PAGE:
Lesin was found dead before noon on Thursday, 5 November 2015, in The Dupont Circle Hotel in Washington, D.C.[21][34][35][36] He was found without any identification in a hotel room that was in his name.[37][j] The original police report indicated an unknown victim in the room which was booked in his name.[37] On 7 November, a member of the Russian Embassy in Washington, D.C. confirmed the identity of the individual as Mikhail Yuriyevich Lesin.[37][39][40][41] A law enforcement official said there were no obvious signs of forced entry or foul play in his hotel room and that on the video surveillance, Lesin appeared disheveled when he returned to his hotel room.[3]

Russian News Agency TASS reported that an early investigation did not find any signs of violent death, quoting a police spokesman, Sean Hickman, as saying security had not seen anything suspicious. The spokesman said the nature of the investigation could change, depending on what was found at the scene and after an examination of the body.[7] On Friday, 6 November, RIA Novosti reported that Lesin died of a heart attack citing a spokesman for the family as saying: "Today, Mikhail Lesin died ... His death came supposedly from a heart attack."[39][42][k] Washington's Metropolitan Police Department opened a "death investigation".[7] Russian officials said they would work with U.S. authorities to determine the circumstances of the death.[47] On 7 November, the Kremlin released official condolences from president Vladimir Putin: "The president appreciates the enormous contribution made by Mikhail Lesin to the formation of modern Russian media."[l][48]

On 10 March 2016, Mashable stated that they had been informed by Beverly Fields that Lesin's cause of death was "blunt force injuries to the head," and that Lesin's body showed signs of "blunt force injuries of the neck, torso, upper extremities and lower extremities."[49] During a 10 March press conference, LaShon Beamon, spokesperson for the department of forensic sciences in the medical examiner's office, and Hugh Carew, a spokesman for the police, released an official joint statement that the cause of death was blunt force trauma to the head but the manner of death was still classified as "undetermined."[36][45][50][35][51]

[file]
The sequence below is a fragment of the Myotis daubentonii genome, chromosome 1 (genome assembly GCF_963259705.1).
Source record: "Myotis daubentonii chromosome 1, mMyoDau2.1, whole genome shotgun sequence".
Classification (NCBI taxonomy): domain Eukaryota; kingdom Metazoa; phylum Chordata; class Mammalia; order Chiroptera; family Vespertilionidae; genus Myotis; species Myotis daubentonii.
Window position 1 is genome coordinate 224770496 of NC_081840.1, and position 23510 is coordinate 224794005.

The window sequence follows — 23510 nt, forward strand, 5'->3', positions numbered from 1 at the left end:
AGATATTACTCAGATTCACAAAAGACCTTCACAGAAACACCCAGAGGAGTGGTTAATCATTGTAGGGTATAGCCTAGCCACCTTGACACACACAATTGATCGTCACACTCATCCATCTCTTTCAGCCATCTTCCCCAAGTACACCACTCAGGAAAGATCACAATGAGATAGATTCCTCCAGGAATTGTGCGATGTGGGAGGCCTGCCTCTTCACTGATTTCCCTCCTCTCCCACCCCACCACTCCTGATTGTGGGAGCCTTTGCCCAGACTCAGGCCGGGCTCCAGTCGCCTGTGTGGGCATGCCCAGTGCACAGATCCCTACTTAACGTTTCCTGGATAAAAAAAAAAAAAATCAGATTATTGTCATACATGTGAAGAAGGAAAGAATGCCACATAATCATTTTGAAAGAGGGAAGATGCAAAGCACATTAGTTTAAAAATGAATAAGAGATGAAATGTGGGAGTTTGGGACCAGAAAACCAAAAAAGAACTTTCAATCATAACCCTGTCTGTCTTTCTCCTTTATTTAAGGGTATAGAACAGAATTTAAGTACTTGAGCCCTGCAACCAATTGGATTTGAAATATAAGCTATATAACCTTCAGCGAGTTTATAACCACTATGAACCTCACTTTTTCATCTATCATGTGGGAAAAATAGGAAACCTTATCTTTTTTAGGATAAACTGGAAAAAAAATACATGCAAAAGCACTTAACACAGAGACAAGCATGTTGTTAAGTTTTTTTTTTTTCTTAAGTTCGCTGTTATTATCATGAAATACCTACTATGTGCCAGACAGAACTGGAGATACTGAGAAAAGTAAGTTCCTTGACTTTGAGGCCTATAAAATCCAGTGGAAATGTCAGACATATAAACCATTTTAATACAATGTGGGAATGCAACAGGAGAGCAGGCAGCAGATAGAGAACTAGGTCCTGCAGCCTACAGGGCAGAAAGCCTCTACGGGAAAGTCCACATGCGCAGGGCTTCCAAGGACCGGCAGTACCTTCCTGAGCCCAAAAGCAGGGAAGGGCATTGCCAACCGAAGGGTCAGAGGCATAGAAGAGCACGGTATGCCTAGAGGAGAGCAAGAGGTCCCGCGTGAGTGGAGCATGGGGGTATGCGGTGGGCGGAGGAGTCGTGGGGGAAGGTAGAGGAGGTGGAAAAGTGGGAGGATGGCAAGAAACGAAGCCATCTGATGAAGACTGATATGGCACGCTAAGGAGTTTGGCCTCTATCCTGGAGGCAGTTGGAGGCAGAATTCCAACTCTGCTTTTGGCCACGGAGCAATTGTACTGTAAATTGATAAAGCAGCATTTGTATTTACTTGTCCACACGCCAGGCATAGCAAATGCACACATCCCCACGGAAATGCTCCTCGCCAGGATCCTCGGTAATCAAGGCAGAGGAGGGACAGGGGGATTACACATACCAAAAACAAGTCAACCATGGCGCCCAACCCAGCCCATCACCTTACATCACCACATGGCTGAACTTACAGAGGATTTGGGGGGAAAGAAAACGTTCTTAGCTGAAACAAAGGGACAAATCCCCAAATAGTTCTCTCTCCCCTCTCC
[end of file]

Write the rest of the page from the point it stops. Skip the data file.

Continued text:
On 28 October 2016, after a year-long investigation, Washington's chief medical examiner and federal authorities released a joint statement saying Lesin died of blunt-force trauma to his head, sustained in his hotel room induced by falls amid acute ethanol intoxication.[4] The investigation found Lesin had been on a days-long alcohol bender, saying:

Mr. Lesin entered his hotel room on the morning of Nov. 4 … after days of excessive consumption of alcohol and sustained the injuries that resulted in his death while alone in his hotel room... [he] died as a result of blunt force injuries to his head, with contributing causes being blunt force injuries of the neck, torso, upper extremities, and lower extremities, which were induced by falls amid acute ethanol intoxication."[4]

Lesin is buried in Los Angeles.[52][53][54][m]

Murder allegations[edit]

In July 2017, BuzzFeed reported that multiple intelligence agencies believed Lesin was assassinated. An unnamed FBI agent told BuzzFeed, "What I can tell you is that there isn't a single person inside the bureau who believes this guy got drunk, fell down, and died. Everyone thinks he was whacked and that Putin or the Kremlin were behind it." The weapon was said to be a baseball bat.[56]

In 2018, BuzzFeed published details of a leaked report written for the FBI by Christopher Steele. The secret report, unconfirmed by the FBI, alleges that Lesin was bludgeoned to death by men working for an oligarch close to Putin. The report says the men were ordered to scare but not kill Lesin, but went too far. It says the hit men were Russian state security agents moonlighting for the oligarch and that the death occurred just prior to a scheduled meeting between Lesin and U.S. Justice Department officials to discuss the inner workings of RT. According to BuzzFeed, three other people told a similar story to the FBI, independent of the Steele report.[57]